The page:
Imagine how difficult it is for lawyers to limit their comments to 140 characters, the dilemma we face of having to leave some ambiguity in our message, of reducing beautifully formed, grammatically correct language to a small group of symbols and abbreviations. It’s hard for us. Perhaps that is why as a group we have been slow to use Twitter as a business tool.
At a presentation yesterday by Adrian Dayton he gave some insight into the use of Twitter in the legal field. It’s minimal. He says we’re being left in the dust.
Maybe he’s right. After all the first I read about yesterday’s earthquake was a tweet from Phil Goff who was at the Christchurch airport. Granted it was on a news page, but just what was going on in Canterbury spread from phone to phone as fast as it did by radio or TV.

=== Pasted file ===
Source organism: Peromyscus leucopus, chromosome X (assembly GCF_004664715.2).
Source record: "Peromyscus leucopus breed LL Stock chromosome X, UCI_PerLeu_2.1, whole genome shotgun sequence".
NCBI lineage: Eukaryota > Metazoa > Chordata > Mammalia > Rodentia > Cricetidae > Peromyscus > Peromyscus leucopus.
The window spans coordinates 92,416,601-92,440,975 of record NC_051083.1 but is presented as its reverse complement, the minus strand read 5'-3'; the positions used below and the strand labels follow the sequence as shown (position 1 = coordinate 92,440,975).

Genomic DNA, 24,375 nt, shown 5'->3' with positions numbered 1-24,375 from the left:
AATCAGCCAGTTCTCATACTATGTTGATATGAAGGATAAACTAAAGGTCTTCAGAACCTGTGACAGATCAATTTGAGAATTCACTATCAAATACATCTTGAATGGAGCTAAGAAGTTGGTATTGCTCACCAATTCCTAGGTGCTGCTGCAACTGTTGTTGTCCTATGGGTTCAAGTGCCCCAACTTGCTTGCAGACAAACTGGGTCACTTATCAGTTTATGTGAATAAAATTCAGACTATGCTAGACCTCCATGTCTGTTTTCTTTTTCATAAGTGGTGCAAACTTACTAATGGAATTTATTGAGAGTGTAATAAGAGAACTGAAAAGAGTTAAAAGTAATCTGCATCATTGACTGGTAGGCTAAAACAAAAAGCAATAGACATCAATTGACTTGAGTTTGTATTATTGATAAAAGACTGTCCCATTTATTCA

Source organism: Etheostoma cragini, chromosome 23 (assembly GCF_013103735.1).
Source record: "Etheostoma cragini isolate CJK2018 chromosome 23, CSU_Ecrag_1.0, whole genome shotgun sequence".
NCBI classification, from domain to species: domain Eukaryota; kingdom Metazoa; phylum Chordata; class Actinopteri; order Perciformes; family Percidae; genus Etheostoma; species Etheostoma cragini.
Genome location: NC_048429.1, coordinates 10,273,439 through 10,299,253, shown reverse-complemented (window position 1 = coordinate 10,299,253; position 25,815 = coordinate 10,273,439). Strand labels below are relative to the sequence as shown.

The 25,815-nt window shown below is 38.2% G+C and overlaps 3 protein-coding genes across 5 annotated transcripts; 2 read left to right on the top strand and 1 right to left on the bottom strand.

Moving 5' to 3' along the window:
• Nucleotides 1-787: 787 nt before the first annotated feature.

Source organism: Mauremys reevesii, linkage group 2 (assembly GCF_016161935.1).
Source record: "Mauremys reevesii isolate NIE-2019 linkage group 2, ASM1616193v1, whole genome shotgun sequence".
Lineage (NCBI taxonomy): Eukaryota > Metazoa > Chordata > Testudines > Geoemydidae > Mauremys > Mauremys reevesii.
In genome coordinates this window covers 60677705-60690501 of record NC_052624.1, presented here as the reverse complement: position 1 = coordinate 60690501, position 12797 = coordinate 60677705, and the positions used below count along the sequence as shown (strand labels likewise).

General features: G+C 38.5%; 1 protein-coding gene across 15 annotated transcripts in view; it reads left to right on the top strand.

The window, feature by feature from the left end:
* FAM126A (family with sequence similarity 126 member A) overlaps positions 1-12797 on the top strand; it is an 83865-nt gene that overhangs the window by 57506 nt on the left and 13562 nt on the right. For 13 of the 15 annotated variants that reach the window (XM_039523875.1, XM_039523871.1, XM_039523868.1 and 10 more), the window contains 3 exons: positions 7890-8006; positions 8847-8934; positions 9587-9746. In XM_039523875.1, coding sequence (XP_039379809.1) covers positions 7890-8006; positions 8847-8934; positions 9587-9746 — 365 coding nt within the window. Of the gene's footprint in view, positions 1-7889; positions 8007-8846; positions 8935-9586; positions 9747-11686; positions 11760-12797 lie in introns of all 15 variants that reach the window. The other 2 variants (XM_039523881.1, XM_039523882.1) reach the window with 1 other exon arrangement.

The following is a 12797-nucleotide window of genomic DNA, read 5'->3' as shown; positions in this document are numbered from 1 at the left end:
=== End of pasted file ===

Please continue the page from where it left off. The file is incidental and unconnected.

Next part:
Just like the architect who is told to build the perfect home on half the budget she wants and a tiny plot of land, maybe we lawyers should view Twitter as a challenged to be embraced. A bit like a cryptic crossword, a real test of our language skills.